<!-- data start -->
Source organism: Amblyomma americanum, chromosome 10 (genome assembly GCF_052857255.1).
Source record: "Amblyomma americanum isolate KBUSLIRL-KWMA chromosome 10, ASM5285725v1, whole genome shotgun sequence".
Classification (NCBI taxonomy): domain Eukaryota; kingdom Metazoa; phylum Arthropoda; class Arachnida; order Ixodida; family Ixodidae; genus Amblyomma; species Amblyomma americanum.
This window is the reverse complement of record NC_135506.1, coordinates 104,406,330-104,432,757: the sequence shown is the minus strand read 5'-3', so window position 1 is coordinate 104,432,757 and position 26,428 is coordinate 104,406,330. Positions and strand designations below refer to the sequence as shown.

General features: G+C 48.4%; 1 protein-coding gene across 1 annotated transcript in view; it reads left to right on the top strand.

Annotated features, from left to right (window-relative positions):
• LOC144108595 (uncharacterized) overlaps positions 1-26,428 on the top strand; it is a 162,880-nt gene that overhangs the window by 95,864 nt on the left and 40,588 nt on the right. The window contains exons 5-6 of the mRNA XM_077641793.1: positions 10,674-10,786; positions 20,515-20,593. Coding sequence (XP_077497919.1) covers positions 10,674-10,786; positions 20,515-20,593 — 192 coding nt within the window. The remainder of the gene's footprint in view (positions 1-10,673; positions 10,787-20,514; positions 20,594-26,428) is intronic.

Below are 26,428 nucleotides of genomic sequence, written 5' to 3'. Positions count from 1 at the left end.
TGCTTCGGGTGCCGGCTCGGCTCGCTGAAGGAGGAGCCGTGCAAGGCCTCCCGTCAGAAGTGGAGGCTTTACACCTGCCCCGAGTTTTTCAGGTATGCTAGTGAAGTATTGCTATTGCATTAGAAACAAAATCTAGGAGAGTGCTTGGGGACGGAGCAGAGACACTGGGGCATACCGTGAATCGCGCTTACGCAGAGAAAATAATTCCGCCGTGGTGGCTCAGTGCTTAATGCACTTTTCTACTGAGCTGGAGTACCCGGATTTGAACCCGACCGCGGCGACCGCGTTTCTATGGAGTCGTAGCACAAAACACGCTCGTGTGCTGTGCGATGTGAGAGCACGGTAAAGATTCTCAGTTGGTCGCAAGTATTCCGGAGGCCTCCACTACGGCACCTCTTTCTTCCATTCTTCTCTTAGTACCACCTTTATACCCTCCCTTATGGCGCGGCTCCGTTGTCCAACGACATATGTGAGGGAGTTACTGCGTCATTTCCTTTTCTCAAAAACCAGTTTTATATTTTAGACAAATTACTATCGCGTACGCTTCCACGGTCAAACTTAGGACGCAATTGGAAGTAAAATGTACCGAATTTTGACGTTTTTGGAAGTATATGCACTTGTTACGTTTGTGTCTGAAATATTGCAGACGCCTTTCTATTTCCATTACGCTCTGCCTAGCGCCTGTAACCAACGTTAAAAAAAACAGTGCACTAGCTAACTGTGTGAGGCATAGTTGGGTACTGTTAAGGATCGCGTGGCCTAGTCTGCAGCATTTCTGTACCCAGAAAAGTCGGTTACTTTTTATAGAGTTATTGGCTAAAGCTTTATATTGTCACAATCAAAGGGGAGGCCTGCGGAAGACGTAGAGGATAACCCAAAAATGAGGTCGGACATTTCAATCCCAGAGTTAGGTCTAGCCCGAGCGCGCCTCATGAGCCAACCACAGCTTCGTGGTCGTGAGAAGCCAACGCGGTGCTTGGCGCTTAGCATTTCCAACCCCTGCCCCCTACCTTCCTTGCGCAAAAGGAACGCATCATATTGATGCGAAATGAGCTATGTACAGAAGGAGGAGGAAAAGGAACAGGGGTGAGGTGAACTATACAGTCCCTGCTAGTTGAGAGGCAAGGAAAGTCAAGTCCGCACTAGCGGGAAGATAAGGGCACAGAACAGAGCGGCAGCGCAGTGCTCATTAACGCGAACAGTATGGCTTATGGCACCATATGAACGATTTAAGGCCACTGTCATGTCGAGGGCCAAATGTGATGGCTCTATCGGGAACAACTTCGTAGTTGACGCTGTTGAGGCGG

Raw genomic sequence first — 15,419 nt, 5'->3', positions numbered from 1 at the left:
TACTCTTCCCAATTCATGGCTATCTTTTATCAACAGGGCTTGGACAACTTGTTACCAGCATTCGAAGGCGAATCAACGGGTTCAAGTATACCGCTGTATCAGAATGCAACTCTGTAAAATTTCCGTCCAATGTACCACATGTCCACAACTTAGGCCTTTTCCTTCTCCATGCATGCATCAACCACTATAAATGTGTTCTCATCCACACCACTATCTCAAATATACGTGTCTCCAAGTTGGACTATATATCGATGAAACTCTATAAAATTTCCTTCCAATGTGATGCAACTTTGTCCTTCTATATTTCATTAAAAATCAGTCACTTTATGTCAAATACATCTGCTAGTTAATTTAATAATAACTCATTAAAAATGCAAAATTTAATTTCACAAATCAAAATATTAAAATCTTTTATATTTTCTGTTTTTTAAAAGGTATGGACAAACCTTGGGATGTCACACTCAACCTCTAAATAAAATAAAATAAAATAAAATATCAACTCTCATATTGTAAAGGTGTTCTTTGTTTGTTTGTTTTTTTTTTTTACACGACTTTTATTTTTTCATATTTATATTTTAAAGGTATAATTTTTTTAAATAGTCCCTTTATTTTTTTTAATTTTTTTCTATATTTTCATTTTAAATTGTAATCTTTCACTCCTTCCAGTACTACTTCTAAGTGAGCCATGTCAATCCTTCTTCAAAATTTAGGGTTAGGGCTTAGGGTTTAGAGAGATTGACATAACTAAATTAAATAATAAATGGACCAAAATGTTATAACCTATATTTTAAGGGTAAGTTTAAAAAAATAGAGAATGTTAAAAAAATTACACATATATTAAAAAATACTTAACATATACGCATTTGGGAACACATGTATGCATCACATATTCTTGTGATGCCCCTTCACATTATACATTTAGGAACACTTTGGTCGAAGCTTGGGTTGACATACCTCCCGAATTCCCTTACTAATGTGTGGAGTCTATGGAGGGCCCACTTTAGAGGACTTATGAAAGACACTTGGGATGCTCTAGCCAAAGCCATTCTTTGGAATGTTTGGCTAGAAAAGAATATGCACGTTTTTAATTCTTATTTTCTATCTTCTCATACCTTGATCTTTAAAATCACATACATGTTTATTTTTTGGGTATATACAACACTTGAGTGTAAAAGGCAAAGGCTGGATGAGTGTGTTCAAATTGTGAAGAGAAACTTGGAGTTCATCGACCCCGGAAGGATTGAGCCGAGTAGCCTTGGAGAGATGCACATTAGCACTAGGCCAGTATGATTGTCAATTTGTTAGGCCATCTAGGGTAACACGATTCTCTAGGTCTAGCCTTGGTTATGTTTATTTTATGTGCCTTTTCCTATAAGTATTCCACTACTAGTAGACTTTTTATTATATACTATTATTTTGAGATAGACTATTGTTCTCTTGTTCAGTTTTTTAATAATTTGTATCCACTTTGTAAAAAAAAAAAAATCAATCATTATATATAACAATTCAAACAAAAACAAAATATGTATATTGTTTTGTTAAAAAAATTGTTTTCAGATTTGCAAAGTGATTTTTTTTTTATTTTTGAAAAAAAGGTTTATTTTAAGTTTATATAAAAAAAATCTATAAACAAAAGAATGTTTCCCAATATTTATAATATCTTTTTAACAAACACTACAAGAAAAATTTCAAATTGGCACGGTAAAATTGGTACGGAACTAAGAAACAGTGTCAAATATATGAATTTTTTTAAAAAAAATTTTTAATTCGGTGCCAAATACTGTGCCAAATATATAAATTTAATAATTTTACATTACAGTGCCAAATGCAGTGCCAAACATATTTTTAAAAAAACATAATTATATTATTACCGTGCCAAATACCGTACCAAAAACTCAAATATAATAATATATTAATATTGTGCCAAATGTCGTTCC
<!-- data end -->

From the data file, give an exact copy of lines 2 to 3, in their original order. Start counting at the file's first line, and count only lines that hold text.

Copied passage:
Source record: "Amblyomma americanum isolate KBUSLIRL-KWMA chromosome 10, ASM5285725v1, whole genome shotgun sequence".
Classification (NCBI taxonomy): domain Eukaryota; kingdom Metazoa; phylum Arthropoda; class Arachnida; order Ixodida; family Ixodidae; genus Amblyomma; species Amblyomma americanum.